Friday, 10 June
Right now, this early morning, all I can hear through the open window is a pair of cooing wood pigeons and the faint, intermittent din of traffic on the boulevard Saint Germain.
But in the next hours, the noise will ratchet up, be close to unbearable by lunch.
The first assault to my ears occurs on the way to the Tuileries. A few years ago, people started boxing in the morning under the pont de Solférino. The bam, bam, bam, pow, pow, pow under our feet makes Tasha’s ears flatten and my shoulders jump.
Sometime in the middle of breakfast, the construction project on the hôtel particulier in our courtyard that I’ve already written about and that is still nowhere near finished…
...starts tuning up.
Ditto for the work site across the street at the former Ministry of Defence...
...and, for the last couple of weeks, the one on the boulevard St Germain.
By the time I’m up in my office, it’s a John Cage symphony, heavy on the percussion: the drills syncopated and in stereo, the hammers booming contrapuntally from across the street. The string section (metal saw) whines mezzo out back. Enter fortissimo the sirens that constantly screech, howl and keen down the boulevard St Germain, pitched like a mega-piccolo.
Those I can hear going by now, at 10am, are likely to be the cavalcade of motorcycles and penitentiary vehicles taking the defendants in the 13 novembre terrorist trial to the Palais de Justice, near Notre Dame. For the last nine months, they have blared by me on Thursdays while I wait for Tasha to be picked up for her weekly outing with Koffi & Cie, and it chills me to the bone every time.
Now, I admit that my ears are particularly (overly, my husband might say) sensitive to noise. Loud chewing, for example, drives me to distraction, and I cannot be in the same room when someone else is typing on a computer. But hearing does not improve with age, so if Paris is bothering me more, the reason must be that the city is noisier than it used to be. For a while, I thought it was just my quartier. These last two weeks, however, biking here and there to various meetings, I've found it’s everywhere the same: major construction noise, ceaseless sirens and drivers hooting like Italians.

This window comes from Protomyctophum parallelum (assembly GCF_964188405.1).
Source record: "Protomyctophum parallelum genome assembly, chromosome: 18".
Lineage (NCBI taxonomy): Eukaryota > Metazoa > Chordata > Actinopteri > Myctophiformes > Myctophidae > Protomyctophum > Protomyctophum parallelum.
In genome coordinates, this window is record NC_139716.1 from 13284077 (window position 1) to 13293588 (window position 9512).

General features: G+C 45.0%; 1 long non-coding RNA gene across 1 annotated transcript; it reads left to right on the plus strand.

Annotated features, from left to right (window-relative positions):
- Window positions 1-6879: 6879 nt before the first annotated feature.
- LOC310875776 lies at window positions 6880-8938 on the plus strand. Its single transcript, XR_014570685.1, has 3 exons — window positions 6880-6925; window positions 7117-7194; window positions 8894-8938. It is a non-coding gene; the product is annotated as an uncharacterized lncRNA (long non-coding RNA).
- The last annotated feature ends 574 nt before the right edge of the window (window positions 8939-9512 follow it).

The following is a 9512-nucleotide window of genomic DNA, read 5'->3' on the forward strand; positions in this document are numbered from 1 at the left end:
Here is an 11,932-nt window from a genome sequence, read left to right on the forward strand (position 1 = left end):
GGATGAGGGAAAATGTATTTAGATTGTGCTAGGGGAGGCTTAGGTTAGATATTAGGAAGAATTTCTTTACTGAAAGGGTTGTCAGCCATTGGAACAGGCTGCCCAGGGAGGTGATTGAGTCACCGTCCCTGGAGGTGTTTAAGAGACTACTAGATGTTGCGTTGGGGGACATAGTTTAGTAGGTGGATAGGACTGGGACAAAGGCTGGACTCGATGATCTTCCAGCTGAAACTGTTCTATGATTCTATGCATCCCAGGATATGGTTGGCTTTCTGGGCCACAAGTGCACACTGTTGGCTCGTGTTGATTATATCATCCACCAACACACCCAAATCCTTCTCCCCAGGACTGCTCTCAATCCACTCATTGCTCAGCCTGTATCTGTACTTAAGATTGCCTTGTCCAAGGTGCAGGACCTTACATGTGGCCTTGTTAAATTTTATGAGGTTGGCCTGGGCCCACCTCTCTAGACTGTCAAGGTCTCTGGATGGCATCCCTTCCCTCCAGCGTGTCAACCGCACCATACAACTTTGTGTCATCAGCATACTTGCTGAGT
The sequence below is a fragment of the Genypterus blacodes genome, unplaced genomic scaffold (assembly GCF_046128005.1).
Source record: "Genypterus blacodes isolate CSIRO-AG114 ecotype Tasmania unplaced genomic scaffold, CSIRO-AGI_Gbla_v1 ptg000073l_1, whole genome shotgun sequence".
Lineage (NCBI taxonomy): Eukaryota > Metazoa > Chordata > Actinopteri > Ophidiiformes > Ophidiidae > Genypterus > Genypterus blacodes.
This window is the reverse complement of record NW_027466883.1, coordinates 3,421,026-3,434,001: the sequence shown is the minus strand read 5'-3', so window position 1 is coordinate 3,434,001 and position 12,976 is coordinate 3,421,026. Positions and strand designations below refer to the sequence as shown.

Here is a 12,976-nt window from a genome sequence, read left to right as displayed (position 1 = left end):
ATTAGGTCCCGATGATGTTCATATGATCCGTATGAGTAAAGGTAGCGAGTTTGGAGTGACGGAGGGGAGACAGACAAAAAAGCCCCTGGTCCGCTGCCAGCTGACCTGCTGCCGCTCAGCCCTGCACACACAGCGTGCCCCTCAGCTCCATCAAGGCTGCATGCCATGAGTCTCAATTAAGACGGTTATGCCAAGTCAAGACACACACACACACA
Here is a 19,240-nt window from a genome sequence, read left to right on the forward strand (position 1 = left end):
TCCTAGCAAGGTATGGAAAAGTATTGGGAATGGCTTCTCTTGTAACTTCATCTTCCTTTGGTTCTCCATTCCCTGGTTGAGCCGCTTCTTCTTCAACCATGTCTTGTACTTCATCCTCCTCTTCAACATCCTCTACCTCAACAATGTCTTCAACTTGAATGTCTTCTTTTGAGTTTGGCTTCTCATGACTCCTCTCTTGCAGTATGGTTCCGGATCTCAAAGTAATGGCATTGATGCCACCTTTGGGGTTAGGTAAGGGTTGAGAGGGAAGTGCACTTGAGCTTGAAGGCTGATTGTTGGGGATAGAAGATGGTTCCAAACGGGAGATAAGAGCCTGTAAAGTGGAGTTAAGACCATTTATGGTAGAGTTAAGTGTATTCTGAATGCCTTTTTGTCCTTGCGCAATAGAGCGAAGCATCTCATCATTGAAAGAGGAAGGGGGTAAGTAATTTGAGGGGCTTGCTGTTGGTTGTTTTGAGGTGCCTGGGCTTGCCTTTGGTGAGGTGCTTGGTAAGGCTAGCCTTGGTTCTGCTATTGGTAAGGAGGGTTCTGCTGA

Furthermore: “People are getting louder,” says my friend Nathaële, who lives in the lively Bobo quartier around the rue des Martyrs. “When I walk the dog past restaurants in the evening, voices boom from the restaurants, often over blasting music.” There’s a general sense of heightened, feverish agitation, she says. “It’s worse than the schoolyard.”
Since we have recently experienced that very phenomenon in a restaurant (in the boring 7ème, no less) that we used to like for its hushed timbre, I believe her.
Should you remain unconvinced that the plural of anecdote is data, take a look at the study published by money.co.uk late last year on the noisiest cities in Europe. Guess what? Paris was Top of the Pops. Among the contributing factors: "crowds packing into bars and terraces."
The other day I went to a medical centre for some tests and saw this sign taped all over the place:
It warns people that aggressive behaviour against the medical or administrative staff can be prosecuted. It reminded me of the sign that flashed up every five minutes during a Eurostar trip earlier this year.
Lately I've been wondering if the rising noise level and the increase in incivility and hostility aren't related. Is the boxing under the bridge, for example, a healthy sign of stress release or a worrying indication of building belligerence?
Are drivers honking more because all the construction makes them feel like caged animals or do they just need to spend more time boxing under the bridge? Are there more sirens because the police are keeping us safer or are the forces de l'ordre displaying the same feverish symptoms as the Bobos in the crowded restaurants?
Cause and effect, it seems, are playing off one another, ramping up tension, towards a frenzied crescendo. The coda promises to be anything but melodic.